The Letter That Helped Start a Revolution
The Town of Boston’s invention of the standing committee 250 years ago provided a means for building consensus during America’s nascent independence movement.
The Role of Naval Impressment in the American Revolution
Maritime workers who were basically kidnapped into the British Royal Navy were a key force in the War of Independence.
The Erotic Appeal of Alexander Hamilton
The handsome Founding Father has always had a robust fandom—even before the ten-dollar bill, or a certain musical.
Crispus Attucks Needs No Introduction. Or Does He?
The African American Patriot, who died in the Boston Massacre, was erased from visual history. Black abolitionists revived his memory.
Women’s Rights in the Early Republic
The U.S.A.'s founders focused on the rights of white men to vote, own property, and govern. The idea that women should have similar rights came later.
What Are We to Make of Thomas Jefferson?
There is perhaps no more enigmatic figure in American history than Thomas Jefferson, born April 13, 1743. How should his legacy be understood today?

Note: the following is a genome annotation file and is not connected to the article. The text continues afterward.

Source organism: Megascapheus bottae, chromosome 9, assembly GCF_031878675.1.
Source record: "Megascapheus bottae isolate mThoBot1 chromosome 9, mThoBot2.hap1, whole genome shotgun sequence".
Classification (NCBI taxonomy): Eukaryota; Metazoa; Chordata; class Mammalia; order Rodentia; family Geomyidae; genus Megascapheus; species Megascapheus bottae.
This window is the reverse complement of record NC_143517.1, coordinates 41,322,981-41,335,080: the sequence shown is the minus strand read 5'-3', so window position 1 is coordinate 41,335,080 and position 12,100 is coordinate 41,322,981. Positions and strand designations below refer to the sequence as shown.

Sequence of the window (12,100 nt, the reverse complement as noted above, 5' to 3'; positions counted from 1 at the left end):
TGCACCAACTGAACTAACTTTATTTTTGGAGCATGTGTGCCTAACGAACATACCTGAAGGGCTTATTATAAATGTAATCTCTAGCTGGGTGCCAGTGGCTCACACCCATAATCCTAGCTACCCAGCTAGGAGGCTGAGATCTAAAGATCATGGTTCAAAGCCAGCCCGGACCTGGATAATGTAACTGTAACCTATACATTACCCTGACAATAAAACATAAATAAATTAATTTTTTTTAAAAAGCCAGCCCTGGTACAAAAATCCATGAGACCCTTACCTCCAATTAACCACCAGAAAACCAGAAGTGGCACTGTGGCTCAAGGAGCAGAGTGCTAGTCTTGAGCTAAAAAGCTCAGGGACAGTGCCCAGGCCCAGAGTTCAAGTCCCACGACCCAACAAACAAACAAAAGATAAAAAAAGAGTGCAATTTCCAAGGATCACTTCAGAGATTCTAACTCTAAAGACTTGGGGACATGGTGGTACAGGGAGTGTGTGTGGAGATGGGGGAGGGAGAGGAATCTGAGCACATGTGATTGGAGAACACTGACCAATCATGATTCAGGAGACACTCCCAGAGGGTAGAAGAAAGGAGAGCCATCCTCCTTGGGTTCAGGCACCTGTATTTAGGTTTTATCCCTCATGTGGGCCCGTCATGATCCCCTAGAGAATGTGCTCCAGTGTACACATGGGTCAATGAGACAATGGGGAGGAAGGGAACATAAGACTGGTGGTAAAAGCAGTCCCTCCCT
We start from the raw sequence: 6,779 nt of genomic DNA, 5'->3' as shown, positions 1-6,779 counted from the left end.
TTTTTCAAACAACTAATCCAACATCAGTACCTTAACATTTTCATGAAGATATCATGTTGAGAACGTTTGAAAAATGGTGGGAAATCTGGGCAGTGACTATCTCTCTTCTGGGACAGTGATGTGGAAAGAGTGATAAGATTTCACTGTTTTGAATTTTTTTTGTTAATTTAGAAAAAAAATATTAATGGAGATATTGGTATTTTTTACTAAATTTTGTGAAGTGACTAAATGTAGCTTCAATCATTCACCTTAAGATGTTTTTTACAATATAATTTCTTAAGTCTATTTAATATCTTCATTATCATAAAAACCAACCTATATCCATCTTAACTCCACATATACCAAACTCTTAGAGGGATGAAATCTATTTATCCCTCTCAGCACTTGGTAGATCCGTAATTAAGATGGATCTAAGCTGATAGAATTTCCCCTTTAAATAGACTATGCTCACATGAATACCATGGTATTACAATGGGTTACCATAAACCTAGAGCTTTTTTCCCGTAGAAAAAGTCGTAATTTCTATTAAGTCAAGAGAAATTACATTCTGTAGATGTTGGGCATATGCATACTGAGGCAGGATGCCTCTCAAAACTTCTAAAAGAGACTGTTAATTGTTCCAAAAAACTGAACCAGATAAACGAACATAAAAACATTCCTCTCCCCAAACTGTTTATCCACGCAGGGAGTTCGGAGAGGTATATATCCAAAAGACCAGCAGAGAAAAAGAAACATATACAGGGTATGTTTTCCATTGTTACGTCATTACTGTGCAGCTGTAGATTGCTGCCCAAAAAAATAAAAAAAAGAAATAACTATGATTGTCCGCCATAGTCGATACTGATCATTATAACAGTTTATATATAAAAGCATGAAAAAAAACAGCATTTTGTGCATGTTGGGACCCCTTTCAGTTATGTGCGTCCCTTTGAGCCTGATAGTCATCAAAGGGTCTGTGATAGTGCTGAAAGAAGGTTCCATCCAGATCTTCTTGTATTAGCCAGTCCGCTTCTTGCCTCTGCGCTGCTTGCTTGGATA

Immigration and National Security on George Washington’s Day
Presuming that immigration was a boon to national security, U.S. borders remained mostly open for the first century of the nation’s existence.
The Constitution Most Americans Have Forgotten About
The Articles of Confederation set off the long-running feud between states' rights and Washington, a debate that still rages today.
How Benedict Arnold Helped Win the Revolution
Some historians think Benedict Arnold's treason may well have aided the American cause in the Revolutionary War.
How Thomas Paine Marketed the Revolution
Thomas Paine's Common Sense presented the case for American independence in a way that spoke to the average person.